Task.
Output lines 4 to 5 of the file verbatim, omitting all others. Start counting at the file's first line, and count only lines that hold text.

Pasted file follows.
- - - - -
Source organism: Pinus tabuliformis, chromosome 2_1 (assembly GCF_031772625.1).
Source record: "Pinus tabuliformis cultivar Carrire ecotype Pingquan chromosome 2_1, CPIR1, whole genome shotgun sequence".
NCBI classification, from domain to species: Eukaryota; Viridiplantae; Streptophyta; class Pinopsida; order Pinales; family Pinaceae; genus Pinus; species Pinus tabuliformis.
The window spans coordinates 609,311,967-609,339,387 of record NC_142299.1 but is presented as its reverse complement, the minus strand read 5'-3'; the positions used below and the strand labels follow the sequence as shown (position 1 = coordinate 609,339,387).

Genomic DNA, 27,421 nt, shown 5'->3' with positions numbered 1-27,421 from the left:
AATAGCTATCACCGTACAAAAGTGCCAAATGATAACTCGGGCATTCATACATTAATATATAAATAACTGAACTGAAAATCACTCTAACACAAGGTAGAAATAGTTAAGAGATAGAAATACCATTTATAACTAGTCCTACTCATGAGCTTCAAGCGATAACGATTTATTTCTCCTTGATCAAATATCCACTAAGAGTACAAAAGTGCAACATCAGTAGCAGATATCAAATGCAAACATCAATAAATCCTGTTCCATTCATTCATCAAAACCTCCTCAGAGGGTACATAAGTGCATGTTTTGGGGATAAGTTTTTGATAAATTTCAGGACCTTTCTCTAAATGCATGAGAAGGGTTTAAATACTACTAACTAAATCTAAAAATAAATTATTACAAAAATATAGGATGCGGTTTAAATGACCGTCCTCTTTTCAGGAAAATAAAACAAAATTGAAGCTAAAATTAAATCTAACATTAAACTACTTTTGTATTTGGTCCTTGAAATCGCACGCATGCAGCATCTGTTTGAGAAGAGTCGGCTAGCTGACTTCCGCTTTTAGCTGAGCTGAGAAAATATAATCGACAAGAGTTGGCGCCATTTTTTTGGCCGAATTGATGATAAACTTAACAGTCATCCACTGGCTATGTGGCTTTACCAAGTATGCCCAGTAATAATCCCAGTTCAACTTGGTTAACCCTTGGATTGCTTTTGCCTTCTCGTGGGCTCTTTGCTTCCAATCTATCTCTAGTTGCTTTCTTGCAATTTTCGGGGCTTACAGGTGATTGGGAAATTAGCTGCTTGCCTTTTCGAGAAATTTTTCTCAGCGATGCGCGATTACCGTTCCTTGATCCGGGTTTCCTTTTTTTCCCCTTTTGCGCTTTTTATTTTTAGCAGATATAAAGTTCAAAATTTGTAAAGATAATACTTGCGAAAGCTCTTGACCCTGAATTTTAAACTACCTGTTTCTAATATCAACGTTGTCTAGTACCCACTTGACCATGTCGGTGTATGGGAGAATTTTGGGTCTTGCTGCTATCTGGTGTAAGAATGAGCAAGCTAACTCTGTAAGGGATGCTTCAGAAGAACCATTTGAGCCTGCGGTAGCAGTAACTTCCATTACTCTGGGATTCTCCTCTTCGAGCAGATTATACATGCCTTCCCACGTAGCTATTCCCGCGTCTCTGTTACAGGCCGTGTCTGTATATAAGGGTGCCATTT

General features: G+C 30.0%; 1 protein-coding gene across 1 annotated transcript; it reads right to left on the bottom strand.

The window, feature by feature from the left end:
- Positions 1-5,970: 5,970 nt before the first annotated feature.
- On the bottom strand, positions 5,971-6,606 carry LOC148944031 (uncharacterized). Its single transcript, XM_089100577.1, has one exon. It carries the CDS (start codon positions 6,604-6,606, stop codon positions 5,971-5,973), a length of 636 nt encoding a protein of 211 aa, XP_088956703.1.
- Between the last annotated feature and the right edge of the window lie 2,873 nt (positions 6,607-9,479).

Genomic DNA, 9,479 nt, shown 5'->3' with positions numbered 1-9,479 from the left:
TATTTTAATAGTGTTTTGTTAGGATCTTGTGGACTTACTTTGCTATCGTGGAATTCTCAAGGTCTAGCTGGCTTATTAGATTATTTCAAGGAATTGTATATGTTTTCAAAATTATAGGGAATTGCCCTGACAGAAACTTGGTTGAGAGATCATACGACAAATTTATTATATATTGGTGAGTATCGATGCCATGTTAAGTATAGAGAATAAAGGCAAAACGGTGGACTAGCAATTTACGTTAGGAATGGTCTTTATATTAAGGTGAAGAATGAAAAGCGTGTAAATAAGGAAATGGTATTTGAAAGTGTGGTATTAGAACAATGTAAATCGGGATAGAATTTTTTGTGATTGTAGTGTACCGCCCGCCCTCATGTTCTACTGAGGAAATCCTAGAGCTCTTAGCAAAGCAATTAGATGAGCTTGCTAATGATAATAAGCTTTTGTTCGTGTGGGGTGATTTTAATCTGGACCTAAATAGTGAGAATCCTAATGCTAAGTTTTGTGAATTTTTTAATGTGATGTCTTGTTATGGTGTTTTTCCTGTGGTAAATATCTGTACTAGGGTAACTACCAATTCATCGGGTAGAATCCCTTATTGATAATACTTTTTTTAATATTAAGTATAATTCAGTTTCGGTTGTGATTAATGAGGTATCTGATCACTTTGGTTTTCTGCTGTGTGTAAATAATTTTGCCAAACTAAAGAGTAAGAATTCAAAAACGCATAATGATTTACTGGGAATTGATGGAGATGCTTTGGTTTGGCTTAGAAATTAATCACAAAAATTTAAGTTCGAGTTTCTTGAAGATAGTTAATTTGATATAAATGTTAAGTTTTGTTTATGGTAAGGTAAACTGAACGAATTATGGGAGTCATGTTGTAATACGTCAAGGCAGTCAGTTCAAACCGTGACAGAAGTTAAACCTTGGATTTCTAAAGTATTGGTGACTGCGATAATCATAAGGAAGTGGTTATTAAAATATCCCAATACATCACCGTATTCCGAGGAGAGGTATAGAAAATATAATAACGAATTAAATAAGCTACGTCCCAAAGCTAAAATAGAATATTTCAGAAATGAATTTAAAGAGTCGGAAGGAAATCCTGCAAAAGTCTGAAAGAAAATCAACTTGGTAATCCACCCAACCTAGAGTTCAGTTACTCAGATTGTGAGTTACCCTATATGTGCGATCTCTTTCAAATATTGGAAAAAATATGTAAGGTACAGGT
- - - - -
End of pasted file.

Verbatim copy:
The window spans coordinates 609,311,967-609,339,387 of record NC_142299.1 but is presented as its reverse complement, the minus strand read 5'-3'; the positions used below and the strand labels follow the sequence as shown (position 1 = coordinate 609,339,387).

Genomic DNA, 27,421 nt, shown 5'->3' with positions numbered 1-27,421 from the left: